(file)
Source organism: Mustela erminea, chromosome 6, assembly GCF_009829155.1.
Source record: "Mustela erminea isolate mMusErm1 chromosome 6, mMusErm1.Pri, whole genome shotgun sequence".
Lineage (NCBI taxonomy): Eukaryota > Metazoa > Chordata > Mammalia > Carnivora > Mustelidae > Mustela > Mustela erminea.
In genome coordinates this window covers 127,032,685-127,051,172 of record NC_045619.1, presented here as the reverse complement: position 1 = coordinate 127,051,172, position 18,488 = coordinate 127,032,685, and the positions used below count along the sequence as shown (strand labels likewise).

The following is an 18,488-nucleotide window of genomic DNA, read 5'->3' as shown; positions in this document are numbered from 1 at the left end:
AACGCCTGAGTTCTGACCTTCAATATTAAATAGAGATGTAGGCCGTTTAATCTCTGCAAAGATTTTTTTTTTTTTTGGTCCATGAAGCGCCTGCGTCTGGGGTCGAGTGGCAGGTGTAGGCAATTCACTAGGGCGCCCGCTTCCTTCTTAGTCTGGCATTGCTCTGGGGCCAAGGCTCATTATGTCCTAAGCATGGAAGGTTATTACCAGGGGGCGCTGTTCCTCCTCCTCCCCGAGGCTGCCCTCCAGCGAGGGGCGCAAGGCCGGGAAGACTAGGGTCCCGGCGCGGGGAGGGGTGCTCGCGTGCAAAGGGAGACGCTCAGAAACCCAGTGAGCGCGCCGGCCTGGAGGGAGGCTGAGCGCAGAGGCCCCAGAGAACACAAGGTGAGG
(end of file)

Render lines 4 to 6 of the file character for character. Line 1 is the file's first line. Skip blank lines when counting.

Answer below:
In genome coordinates this window covers 127,032,685-127,051,172 of record NC_045619.1, presented here as the reverse complement: position 1 = coordinate 127,051,172, position 18,488 = coordinate 127,032,685, and the positions used below count along the sequence as shown (strand labels likewise).

The following is an 18,488-nucleotide window of genomic DNA, read 5'->3' as shown; positions in this document are numbered from 1 at the left end:
AACGCCTGAGTTCTGACCTTCAATATTAAATAGAGATGTAGGCCGTTTAATCTCTGCAAAGATTTTTTTTTTTTTTGGTCCATGAAGCGCCTGCGTCTGGGGTCGAGTGGCAGGTGTAGGCAATTCACTAGGGCGCCCGCTTCCTTCTTAGTCTGGCATTGCTCTGGGGCCAAGGCTCATTATGTCCTAAGCATGGAAGGTTATTACCAGGGGGCGCTGTTCCTCCTCCTCCCCGAGGCTGCCCTCCAGCGAGGGGCGCAAGGCCGGGAAGACTAGGGTCCCGGCGCGGGGAGGGGTGCTCGCGTGCAAAGGGAGACGCTCAGAAACCCAGTGAGCGCGCCGGCCTGGAGGGAGGCTGAGCGCAGAGGCCCCAGAGAACACAAGGTGAGG